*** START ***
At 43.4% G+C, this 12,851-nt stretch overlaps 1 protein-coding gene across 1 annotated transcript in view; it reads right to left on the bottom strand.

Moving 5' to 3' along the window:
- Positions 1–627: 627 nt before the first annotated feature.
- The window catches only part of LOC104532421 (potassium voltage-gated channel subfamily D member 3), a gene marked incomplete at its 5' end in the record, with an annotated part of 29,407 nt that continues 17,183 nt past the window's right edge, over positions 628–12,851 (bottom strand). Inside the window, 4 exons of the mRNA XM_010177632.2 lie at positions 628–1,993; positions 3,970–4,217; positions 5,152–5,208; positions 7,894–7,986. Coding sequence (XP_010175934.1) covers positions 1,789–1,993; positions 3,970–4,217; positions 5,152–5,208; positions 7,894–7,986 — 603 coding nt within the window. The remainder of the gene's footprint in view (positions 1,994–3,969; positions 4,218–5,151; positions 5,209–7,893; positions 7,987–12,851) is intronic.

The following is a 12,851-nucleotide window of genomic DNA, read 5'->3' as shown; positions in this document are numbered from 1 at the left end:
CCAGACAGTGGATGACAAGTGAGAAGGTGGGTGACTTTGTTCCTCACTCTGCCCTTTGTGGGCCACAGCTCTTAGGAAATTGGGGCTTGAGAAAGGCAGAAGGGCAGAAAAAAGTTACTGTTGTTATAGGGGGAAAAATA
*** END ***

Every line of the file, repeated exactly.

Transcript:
At 43.4% G+C, this 12,851-nt stretch overlaps 1 protein-coding gene across 1 annotated transcript in view; it reads right to left on the bottom strand.

Moving 5' to 3' along the window:
- Positions 1–627: 627 nt before the first annotated feature.
- The window catches only part of LOC104532421 (potassium voltage-gated channel subfamily D member 3), a gene marked incomplete at its 5' end in the record, with an annotated part of 29,407 nt that continues 17,183 nt past the window's right edge, over positions 628–12,851 (bottom strand). Inside the window, 4 exons of the mRNA XM_010177632.2 lie at positions 628–1,993; positions 3,970–4,217; positions 5,152–5,208; positions 7,894–7,986. Coding sequence (XP_010175934.1) covers positions 1,789–1,993; positions 3,970–4,217; positions 5,152–5,208; positions 7,894–7,986 — 603 coding nt within the window. The remainder of the gene's footprint in view (positions 1,994–3,969; positions 4,218–5,151; positions 5,209–7,893; positions 7,987–12,851) is intronic.

The following is a 12,851-nucleotide window of genomic DNA, read 5'->3' as shown; positions in this document are numbered from 1 at the left end:
CCAGACAGTGGATGACAAGTGAGAAGGTGGGTGACTTTGTTCCTCACTCTGCCCTTTGTGGGCCACAGCTCTTAGGAAATTGGGGCTTGAGAAAGGCAGAAGGGCAGAAAAAAGTTACTGTTGTTATAGGGGGAAAAATA